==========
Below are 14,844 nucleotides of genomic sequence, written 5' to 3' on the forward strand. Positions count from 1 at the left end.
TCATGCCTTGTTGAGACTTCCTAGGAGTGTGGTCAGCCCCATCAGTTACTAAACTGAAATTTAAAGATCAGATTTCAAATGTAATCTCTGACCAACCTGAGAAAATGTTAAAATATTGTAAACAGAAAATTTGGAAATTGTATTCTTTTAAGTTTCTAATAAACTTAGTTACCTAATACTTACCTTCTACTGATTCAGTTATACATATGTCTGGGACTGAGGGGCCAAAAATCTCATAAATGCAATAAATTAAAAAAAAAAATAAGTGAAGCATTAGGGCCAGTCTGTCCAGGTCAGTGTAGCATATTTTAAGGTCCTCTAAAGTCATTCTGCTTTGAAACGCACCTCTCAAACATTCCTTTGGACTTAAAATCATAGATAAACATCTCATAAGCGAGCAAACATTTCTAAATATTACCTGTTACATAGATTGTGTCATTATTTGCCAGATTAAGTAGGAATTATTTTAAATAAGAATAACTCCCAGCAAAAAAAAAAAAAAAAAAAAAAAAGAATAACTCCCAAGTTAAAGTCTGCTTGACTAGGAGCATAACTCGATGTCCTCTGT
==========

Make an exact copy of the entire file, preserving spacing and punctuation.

Below are 14,844 nucleotides of genomic sequence, written 5' to 3' on the forward strand. Positions count from 1 at the left end.
TCATGCCTTGTTGAGACTTCCTAGGAGTGTGGTCAGCCCCATCAGTTACTAAACTGAAATTTAAAGATCAGATTTCAAATGTAATCTCTGACCAACCTGAGAAAATGTTAAAATATTGTAAACAGAAAATTTGGAAATTGTATTCTTTTAAGTTTCTAATAAACTTAGTTACCTAATACTTACCTTCTACTGATTCAGTTATACATATGTCTGGGACTGAGGGGCCAAAAATCTCATAAATGCAATAAATTAAAAAAAAAAATAAGTGAAGCATTAGGGCCAGTCTGTCCAGGTCAGTGTAGCATATTTTAAGGTCCTCTAAAGTCATTCTGCTTTGAAACGCACCTCTCAAACATTCCTTTGGACTTAAAATCATAGATAAACATCTCATAAGCGAGCAAACATTTCTAAATATTACCTGTTACATAGATTGTGTCATTATTTGCCAGATTAAGTAGGAATTATTTTAAATAAGAATAACTCCCAGCAAAAAAAAAAAAAAAAAAAAAAAAGAATAACTCCCAAGTTAAAGTCTGCTTGACTAGGAGCATAACTCGATGTCCTCTGT